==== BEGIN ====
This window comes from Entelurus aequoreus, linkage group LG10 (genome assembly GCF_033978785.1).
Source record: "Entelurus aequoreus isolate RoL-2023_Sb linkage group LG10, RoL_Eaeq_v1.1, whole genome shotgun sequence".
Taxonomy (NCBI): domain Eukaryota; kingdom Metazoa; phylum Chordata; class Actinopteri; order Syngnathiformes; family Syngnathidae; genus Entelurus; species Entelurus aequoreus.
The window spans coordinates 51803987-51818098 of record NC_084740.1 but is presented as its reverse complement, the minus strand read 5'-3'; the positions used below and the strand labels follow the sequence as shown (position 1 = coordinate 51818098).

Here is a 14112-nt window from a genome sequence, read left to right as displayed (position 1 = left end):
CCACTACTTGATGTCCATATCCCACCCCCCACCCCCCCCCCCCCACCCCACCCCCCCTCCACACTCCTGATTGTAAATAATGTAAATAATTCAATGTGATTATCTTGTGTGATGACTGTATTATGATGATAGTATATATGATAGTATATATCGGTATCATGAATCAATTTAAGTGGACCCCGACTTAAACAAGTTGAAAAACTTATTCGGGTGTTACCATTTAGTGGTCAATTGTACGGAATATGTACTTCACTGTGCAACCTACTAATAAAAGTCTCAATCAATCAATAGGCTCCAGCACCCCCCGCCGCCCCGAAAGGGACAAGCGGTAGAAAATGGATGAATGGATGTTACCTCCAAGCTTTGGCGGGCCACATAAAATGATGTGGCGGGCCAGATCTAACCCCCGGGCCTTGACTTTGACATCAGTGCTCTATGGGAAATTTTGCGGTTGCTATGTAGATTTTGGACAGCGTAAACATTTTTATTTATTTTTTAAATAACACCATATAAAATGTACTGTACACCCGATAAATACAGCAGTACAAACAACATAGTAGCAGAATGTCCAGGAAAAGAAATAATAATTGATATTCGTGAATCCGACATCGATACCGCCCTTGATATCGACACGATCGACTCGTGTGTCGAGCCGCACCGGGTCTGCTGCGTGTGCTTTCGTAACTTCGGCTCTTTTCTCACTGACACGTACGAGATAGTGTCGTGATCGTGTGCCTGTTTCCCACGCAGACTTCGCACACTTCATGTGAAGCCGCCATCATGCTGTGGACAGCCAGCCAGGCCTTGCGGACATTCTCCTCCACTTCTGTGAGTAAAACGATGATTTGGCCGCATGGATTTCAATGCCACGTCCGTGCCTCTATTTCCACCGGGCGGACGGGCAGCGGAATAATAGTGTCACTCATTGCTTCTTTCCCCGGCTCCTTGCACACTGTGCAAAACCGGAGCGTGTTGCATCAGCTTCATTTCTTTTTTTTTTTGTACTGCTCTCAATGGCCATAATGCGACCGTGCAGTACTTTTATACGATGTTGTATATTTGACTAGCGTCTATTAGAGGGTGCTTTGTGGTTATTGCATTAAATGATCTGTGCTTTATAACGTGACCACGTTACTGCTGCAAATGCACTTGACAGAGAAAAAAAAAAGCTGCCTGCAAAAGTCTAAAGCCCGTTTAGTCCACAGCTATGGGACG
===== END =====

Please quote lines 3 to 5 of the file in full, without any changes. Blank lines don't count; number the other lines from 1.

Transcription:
Taxonomy (NCBI): domain Eukaryota; kingdom Metazoa; phylum Chordata; class Actinopteri; order Syngnathiformes; family Syngnathidae; genus Entelurus; species Entelurus aequoreus.
The window spans coordinates 51803987-51818098 of record NC_084740.1 but is presented as its reverse complement, the minus strand read 5'-3'; the positions used below and the strand labels follow the sequence as shown (position 1 = coordinate 51818098).

Here is a 14112-nt window from a genome sequence, read left to right as displayed (position 1 = left end):